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Friday, November 05, 2004


foxes in the henhouse

i often write here about the dismantling of the american republic and the erosion of the constitution in letter and spirit. the insidious disintegration of checks and balances as well as ethical standards has been advancing slowly for a long time, but has perceptibly accelerated since the election of the bush administration in 2000. the mechanisms by which this occurs are sometimes plain -- acts of congress such as the war powers act, for example, or the PATRIOT act -- but at other times are more difficult to see.

one of the lamentable such processes occurring in and around the government of the united states these days is the advent of 'flex players', to use janine wedel's newly-coined term. certain highly-placed neoconservatives have made standard practice of public-private duplicity, creating legalistic shelters to house powerful conflicts of interest for personal gain at the expense of public policy.

seymour hersh also has noted such shadowy conflicts, and reported in detail on defense policy board chairman richard perle's involvement with trireme partners, an investment fund which appears to have solicited for $100mm in capital from saudi arabian investors. according to hersh, "Trireme’s main business... is to invest in companies dealing in technology, goods, and services that are of value to homeland security and defense." a letter sent to prospective saudi investors "argued that the fear of terrorism would increase the demand for such products in Europe and in countries like Saudi Arabia and Singapore."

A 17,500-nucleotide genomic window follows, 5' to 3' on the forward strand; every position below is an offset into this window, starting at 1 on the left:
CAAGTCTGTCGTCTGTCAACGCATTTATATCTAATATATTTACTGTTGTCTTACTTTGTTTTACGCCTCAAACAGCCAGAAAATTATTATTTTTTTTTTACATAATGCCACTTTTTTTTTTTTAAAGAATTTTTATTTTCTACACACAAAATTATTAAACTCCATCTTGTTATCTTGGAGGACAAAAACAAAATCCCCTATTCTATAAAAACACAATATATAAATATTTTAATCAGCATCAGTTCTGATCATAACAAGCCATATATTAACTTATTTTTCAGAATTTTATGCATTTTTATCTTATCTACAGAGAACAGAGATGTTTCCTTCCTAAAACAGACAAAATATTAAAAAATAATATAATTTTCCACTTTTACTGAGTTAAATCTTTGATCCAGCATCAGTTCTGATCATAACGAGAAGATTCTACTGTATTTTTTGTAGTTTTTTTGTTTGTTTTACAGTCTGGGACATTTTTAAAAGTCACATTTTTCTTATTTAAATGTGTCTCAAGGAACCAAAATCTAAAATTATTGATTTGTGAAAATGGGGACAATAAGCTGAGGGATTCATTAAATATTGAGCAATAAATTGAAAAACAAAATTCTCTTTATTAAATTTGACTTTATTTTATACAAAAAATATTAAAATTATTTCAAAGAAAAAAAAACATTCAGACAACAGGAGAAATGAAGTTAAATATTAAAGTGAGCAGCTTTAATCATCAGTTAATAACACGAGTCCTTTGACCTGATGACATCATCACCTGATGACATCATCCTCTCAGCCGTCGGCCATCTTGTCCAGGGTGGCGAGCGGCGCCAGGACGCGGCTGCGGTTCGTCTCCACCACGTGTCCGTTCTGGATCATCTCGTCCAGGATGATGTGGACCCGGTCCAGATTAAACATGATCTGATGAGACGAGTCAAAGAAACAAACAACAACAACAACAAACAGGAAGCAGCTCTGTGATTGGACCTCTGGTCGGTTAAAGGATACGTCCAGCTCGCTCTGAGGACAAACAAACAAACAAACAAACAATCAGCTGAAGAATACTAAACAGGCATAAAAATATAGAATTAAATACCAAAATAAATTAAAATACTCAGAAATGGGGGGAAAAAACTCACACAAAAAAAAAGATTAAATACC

perle's response was to promptly go on cnn and call hersh "closest thing american journalism has to a terrorist" and attempt to smear him. this, of course, stands in ridiculous contrast to hersh's record as one of american history's great investigative journalists.

vice president cheney's ongoing self-interest in halliburton is an only mildly obscured ethical breach in the same vein. structured to meet the legal minimum, yet quite obviously still retaining for him compelling financial incentive, cheney's legalistic approach allows him to claim by legal definition that he has no financial interest where in fact he does. the conflict of interest that this creates when halliburton is being awarded billions in contracts as part of an iraqi rebuilding project that cheney initiated from his office in the white house is intensely damaging to the perception of american good government.

ethics is sometimes more than adherence to legal minimums. men like cheney and perle must understand on some level that their actions, however defensible in a court of law, deteriorate the public trust. whether they care or not, i suppose, is another question.

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